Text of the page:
To the surprise of many whites and dismay of his supporters, Barack Obama trailed Hillary Clinton among black Americans by a 40-point margin in a recent Washington Post-ABC poll. It is possible to read this as a positive development: black Americans have transcended racial politics and may now vote for the person they consider the better candidate, regardless of race. The sad truth, however, is that Obama is being rejected because many black Americans don't consider him one of their own and may even feel threatened by what he embodies.
So just what is the nature of black American identity today? Historically, the defining characteristic has been any person born in America who is of African ancestry, however remote. This is the infamous one-drop rule, invented and imposed by white racists until the middle of the 20th century. As with so many other areas of ethno-racial relations, African Americans turned this racist doctrine to their own ends. What to racist whites was a stain of impurity became a badge of pride. More significantly, what for whites was a means of exclusion was transformed by blacks into a glorious principle of inclusion. The absurdity of defining someone as black who to all appearances was white was turned on its head by blacks who used the one-drop rule to enlarge both the black group and its leadership with light-skinned persons who, elsewhere in the Americas, would never dream of identifying with blacks.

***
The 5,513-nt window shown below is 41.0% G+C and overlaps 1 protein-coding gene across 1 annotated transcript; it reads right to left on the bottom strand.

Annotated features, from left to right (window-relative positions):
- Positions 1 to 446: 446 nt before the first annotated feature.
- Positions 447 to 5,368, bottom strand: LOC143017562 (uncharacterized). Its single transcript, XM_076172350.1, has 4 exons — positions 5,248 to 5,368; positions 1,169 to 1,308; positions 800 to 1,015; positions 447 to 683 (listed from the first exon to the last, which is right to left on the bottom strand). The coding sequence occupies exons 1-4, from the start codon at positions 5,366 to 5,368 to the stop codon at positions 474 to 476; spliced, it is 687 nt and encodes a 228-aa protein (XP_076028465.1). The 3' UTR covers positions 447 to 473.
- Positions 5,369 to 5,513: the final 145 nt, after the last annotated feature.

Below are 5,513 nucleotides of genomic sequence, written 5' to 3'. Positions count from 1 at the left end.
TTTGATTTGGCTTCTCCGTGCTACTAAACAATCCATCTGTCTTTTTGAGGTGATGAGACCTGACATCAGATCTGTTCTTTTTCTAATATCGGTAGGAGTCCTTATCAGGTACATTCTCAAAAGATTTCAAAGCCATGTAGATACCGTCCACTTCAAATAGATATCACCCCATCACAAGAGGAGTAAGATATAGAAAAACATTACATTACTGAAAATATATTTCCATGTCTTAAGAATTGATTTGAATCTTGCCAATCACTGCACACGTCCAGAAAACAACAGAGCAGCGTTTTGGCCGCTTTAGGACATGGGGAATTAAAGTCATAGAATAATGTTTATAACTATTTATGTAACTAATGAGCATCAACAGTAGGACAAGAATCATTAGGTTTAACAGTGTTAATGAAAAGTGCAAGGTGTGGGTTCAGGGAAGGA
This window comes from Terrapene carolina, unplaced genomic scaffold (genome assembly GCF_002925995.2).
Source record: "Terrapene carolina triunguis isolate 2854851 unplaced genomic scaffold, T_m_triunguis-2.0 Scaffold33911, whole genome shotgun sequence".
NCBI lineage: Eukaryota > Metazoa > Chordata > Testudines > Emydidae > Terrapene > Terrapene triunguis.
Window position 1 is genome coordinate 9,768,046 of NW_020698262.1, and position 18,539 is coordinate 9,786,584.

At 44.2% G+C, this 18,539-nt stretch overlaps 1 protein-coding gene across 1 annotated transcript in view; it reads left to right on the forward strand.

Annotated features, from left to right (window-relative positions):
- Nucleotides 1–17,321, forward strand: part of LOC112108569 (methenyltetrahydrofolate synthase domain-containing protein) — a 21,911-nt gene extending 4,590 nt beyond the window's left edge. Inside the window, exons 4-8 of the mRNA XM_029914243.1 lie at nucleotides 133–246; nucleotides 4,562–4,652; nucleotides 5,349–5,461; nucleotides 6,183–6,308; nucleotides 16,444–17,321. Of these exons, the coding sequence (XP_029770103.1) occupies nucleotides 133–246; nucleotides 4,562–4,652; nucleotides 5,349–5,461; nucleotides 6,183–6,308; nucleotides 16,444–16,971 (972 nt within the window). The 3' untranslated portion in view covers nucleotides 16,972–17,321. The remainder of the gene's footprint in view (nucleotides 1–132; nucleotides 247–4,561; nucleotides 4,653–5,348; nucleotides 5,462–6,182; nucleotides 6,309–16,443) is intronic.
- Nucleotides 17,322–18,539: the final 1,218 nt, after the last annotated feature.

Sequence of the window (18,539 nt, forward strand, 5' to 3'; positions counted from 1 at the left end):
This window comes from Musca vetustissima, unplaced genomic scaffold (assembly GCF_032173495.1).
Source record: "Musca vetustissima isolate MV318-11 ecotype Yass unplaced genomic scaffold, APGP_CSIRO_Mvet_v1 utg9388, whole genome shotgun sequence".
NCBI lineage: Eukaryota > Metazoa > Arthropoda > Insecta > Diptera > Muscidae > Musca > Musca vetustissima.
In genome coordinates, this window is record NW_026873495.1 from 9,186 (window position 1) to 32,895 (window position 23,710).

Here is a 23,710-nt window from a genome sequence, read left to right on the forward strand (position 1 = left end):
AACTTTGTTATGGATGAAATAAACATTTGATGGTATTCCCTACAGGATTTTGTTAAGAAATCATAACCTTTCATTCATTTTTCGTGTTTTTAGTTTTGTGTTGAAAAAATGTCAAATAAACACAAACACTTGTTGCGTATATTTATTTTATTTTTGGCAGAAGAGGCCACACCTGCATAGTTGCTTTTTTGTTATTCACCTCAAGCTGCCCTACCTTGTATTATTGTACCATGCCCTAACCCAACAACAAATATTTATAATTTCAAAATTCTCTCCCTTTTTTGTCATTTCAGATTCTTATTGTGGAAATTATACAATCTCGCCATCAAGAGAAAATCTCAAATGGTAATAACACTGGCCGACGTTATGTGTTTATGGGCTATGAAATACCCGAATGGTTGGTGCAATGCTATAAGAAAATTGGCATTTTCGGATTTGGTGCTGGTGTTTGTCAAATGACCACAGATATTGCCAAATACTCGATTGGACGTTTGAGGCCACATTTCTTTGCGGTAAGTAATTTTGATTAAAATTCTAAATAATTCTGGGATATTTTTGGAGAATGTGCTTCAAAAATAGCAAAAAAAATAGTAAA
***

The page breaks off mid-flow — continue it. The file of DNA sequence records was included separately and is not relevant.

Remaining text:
Black identity was historically progressive in another important respect: from very early in the 19th century through the civil rights movement, it was strikingly cosmopolitan. Black leaders took a deep interest in oppressed peoples throughout the world. The Pan-African movement and early black nationalism were part of emerging notions of black solidarity. Blacks took deep pride in the Haitian revolution, and black American missionaries played an important role in the Christianization of Jamaican and other West Indian blacks. Black Americans were also open to the inspiration of black immigrants: W.E.B. DuBois's father was Haitian; James Weldon Johnson's mother, Bahamian. One of the first mass movements of African Americans was led by a Jamaican, Marcus Garvey, in the '20s. An impressive number of black leaders and civil rights icons--Stokely Carmichael, Malcolm X, Shirley Chisholm, Louis Farrakhan, Harry Belafonte, Sidney Poitier, to list a few--were all first- or second-generation immigrants. Before them, West Indian leaders paved the way toward involvement with city politics, especially in New York. And this cosmopolitanism extended also to non-African peoples; Martin Luther King's engagement with Mahatma Gandhi is the most famous example. Like so many other West Indians, I have personally experienced this remarkable inclusiveness in the traditional practice of black identity. Becoming a black American meant simply declaring oneself to be one and engaging in their public and private life, into which I was always welcomed.